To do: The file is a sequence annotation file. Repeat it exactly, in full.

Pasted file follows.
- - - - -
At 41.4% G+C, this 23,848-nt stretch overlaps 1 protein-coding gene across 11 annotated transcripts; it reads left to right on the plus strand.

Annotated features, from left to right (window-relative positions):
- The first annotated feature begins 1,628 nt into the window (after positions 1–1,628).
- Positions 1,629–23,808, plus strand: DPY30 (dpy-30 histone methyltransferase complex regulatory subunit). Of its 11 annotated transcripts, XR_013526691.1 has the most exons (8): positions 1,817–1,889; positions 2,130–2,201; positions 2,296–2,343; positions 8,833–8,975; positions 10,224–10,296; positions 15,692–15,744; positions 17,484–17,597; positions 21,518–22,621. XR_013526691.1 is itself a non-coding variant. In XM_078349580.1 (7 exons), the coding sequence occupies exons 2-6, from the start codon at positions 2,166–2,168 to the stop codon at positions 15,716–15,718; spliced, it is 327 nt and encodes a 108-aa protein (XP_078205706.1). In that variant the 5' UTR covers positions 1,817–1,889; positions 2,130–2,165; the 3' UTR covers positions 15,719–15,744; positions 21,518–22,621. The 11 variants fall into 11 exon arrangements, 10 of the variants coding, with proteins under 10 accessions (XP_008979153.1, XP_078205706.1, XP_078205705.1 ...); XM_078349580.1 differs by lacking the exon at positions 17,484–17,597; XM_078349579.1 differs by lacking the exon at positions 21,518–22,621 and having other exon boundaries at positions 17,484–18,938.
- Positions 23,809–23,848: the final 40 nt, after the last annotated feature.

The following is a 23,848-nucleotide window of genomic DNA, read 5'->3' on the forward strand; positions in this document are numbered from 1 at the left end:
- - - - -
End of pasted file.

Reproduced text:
At 41.4% G+C, this 23,848-nt stretch overlaps 1 protein-coding gene across 11 annotated transcripts; it reads left to right on the plus strand.

Annotated features, from left to right (window-relative positions):
- The first annotated feature begins 1,628 nt into the window (after positions 1–1,628).
- Positions 1,629–23,808, plus strand: DPY30 (dpy-30 histone methyltransferase complex regulatory subunit). Of its 11 annotated transcripts, XR_013526691.1 has the most exons (8): positions 1,817–1,889; positions 2,130–2,201; positions 2,296–2,343; positions 8,833–8,975; positions 10,224–10,296; positions 15,692–15,744; positions 17,484–17,597; positions 21,518–22,621. XR_013526691.1 is itself a non-coding variant. In XM_078349580.1 (7 exons), the coding sequence occupies exons 2-6, from the start codon at positions 2,166–2,168 to the stop codon at positions 15,716–15,718; spliced, it is 327 nt and encodes a 108-aa protein (XP_078205706.1). In that variant the 5' UTR covers positions 1,817–1,889; positions 2,130–2,165; the 3' UTR covers positions 15,719–15,744; positions 21,518–22,621. The 11 variants fall into 11 exon arrangements, 10 of the variants coding, with proteins under 10 accessions (XP_008979153.1, XP_078205706.1, XP_078205705.1 ...); XM_078349580.1 differs by lacking the exon at positions 17,484–17,597; XM_078349579.1 differs by lacking the exon at positions 21,518–22,621 and having other exon boundaries at positions 17,484–18,938.
- Positions 23,809–23,848: the final 40 nt, after the last annotated feature.

The following is a 23,848-nucleotide window of genomic DNA, read 5'->3' on the forward strand; positions in this document are numbered from 1 at the left end: